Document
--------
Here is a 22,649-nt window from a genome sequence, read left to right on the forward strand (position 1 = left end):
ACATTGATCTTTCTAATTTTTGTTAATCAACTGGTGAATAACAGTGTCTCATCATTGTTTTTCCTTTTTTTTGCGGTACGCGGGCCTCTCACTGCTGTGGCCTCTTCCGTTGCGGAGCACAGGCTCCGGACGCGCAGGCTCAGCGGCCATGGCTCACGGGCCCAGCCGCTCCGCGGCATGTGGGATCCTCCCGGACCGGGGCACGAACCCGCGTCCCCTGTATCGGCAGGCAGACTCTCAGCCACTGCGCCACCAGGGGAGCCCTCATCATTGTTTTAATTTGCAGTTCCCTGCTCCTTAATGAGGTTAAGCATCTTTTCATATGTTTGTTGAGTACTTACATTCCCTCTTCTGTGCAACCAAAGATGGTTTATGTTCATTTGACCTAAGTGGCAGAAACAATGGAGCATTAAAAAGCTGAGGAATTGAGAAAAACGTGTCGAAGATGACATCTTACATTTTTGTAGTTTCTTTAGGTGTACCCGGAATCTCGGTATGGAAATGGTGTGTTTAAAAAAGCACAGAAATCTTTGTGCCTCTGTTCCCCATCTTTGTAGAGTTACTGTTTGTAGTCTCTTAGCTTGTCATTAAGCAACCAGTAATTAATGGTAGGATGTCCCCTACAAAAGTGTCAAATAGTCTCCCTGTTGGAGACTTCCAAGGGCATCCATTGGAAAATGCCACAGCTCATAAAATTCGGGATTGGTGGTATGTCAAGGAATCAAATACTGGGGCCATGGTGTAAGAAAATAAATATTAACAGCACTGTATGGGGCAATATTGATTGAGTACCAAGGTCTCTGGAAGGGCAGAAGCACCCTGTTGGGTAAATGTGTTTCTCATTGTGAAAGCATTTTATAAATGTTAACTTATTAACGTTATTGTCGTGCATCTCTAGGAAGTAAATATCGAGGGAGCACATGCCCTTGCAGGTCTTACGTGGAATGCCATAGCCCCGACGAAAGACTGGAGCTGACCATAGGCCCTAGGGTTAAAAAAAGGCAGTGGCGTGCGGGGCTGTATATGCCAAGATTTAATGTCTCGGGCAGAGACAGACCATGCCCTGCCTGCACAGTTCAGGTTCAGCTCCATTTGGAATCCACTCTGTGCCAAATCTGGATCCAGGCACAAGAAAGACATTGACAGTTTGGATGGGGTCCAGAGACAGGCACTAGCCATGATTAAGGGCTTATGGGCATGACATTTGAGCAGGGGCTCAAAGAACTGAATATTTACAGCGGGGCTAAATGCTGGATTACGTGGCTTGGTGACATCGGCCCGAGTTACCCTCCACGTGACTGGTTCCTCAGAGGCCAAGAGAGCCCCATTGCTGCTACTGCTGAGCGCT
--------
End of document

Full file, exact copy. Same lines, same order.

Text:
Here is a 22,649-nt window from a genome sequence, read left to right on the forward strand (position 1 = left end):
ACATTGATCTTTCTAATTTTTGTTAATCAACTGGTGAATAACAGTGTCTCATCATTGTTTTTCCTTTTTTTTGCGGTACGCGGGCCTCTCACTGCTGTGGCCTCTTCCGTTGCGGAGCACAGGCTCCGGACGCGCAGGCTCAGCGGCCATGGCTCACGGGCCCAGCCGCTCCGCGGCATGTGGGATCCTCCCGGACCGGGGCACGAACCCGCGTCCCCTGTATCGGCAGGCAGACTCTCAGCCACTGCGCCACCAGGGGAGCCCTCATCATTGTTTTAATTTGCAGTTCCCTGCTCCTTAATGAGGTTAAGCATCTTTTCATATGTTTGTTGAGTACTTACATTCCCTCTTCTGTGCAACCAAAGATGGTTTATGTTCATTTGACCTAAGTGGCAGAAACAATGGAGCATTAAAAAGCTGAGGAATTGAGAAAAACGTGTCGAAGATGACATCTTACATTTTTGTAGTTTCTTTAGGTGTACCCGGAATCTCGGTATGGAAATGGTGTGTTTAAAAAAGCACAGAAATCTTTGTGCCTCTGTTCCCCATCTTTGTAGAGTTACTGTTTGTAGTCTCTTAGCTTGTCATTAAGCAACCAGTAATTAATGGTAGGATGTCCCCTACAAAAGTGTCAAATAGTCTCCCTGTTGGAGACTTCCAAGGGCATCCATTGGAAAATGCCACAGCTCATAAAATTCGGGATTGGTGGTATGTCAAGGAATCAAATACTGGGGCCATGGTGTAAGAAAATAAATATTAACAGCACTGTATGGGGCAATATTGATTGAGTACCAAGGTCTCTGGAAGGGCAGAAGCACCCTGTTGGGTAAATGTGTTTCTCATTGTGAAAGCATTTTATAAATGTTAACTTATTAACGTTATTGTCGTGCATCTCTAGGAAGTAAATATCGAGGGAGCACATGCCCTTGCAGGTCTTACGTGGAATGCCATAGCCCCGACGAAAGACTGGAGCTGACCATAGGCCCTAGGGTTAAAAAAAGGCAGTGGCGTGCGGGGCTGTATATGCCAAGATTTAATGTCTCGGGCAGAGACAGACCATGCCCTGCCTGCACAGTTCAGGTTCAGCTCCATTTGGAATCCACTCTGTGCCAAATCTGGATCCAGGCACAAGAAAGACATTGACAGTTTGGATGGGGTCCAGAGACAGGCACTAGCCATGATTAAGGGCTTATGGGCATGACATTTGAGCAGGGGCTCAAAGAACTGAATATTTACAGCGGGGCTAAATGCTGGATTACGTGGCTTGGTGACATCGGCCCGAGTTACCCTCCACGTGACTGGTTCCTCAGAGGCCAAGAGAGCCCCATTGCTGCTACTGCTGAGCGCT